Comparison Das et al WSDM 2011 and Zhao et al AAAI 2007
The papers are
- Anish Das Sarma, A. Jain, C. Yu. Dynamic relationship and event discovery. In Proceedings of the fourth ACM international conference on Web search and data mining, 2011. 
- Qiankun Zhao, Prasenjit Mitra, and Bi Chen. Temporal and information flow based event detection from social text streams. In Proceedings of the 22nd national conference on Artificial intelligence - Volume 2, pages 1501–1506. AAAI Press, 2007. 
Comparative analysis of both papers
On a high level, both papers are interested in discovering events from large amount temporal information sources. Both of them leverage on user generated content, with Das et al using Wikipedia as their dataset, while Zhao et al used the Enron email corpus and Dailykos blogs.
In Das et al, their task was to first discover pairs of entities that were co-bursting in the same time period (of a week). Co-bursting means that both entities are mentioned significantly more than during other time periods. After which, the next step is to discover the relationships between such entities. This forms the foundation for an event, an n-ary relationship between entities that are bursty at the same time period.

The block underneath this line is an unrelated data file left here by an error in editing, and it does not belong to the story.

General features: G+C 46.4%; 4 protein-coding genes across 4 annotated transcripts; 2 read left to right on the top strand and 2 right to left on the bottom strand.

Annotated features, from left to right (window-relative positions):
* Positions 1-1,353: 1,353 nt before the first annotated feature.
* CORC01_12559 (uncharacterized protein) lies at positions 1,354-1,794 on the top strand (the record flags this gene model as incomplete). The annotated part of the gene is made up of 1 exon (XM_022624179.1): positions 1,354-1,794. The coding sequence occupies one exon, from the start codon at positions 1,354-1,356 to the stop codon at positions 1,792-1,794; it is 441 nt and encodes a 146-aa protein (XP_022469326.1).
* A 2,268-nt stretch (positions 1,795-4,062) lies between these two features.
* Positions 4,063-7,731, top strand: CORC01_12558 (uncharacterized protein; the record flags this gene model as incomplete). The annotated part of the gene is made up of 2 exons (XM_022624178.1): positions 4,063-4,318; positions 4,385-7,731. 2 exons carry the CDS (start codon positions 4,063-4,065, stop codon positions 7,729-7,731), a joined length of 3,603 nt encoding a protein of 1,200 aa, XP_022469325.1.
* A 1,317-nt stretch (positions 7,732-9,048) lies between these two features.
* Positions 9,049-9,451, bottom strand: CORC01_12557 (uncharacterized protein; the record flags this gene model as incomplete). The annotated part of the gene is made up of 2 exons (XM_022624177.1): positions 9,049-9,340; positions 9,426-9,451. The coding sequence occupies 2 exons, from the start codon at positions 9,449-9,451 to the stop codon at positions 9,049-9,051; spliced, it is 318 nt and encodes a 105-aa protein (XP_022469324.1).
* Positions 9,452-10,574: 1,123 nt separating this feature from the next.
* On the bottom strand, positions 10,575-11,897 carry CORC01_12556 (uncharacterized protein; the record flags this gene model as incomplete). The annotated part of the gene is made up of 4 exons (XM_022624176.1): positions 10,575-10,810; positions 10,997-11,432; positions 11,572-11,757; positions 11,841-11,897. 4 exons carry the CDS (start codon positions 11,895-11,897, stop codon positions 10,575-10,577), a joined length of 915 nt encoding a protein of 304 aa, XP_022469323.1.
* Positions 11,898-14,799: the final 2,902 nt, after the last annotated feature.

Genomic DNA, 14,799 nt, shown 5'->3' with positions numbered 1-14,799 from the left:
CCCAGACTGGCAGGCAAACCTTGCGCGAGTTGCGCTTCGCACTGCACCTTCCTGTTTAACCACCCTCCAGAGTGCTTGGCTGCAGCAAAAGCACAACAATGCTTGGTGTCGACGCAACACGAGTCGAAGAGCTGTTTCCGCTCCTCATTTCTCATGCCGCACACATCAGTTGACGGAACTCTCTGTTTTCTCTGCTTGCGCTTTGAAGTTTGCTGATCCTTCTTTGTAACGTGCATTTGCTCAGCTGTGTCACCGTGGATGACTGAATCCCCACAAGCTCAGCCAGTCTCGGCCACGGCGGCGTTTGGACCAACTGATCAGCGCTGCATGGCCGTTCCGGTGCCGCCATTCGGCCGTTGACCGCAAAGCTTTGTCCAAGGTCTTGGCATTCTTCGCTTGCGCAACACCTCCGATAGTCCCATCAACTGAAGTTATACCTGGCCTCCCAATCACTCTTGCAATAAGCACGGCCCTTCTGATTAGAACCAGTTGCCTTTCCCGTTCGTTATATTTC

Likewise, Zhao et al's task is to discover events, exploiting the temporal burstiness property of entities and text, and also the ``social aspect, where an event is being talked about more than usual by ``social actors.
Performance is measured using precision/recall/fscore of how well events are recovered with their model.
They found that taking temporal and social dimensions into account can increase their f-score significantly. Their approach of integrating these diverse features together in a step-wise manner was also found to perform better than just including features in a standard machine learning framework.
There has been a lot of work on event detection.
- A Statistical Model for Popular Events Tracking in Social Communities. Lin et al, KDD 2011 This paper address a method to observe and track the popular events or topics that evolve over time in the communities.
- Detecting controversial events from Twitter. Popescu and Pennacchiotti, CIKM 10 This paper addresses the task of identifying controversial events using Twitter as a starting point.
- A study on retrospective and online event detection. Yang et al, SIGIR 98 This paper addresses the problems of detecting events in news stories.
- Automatic Detection and Classification of Social Events This paper aims at detecting and classifying social events using Tree kernels.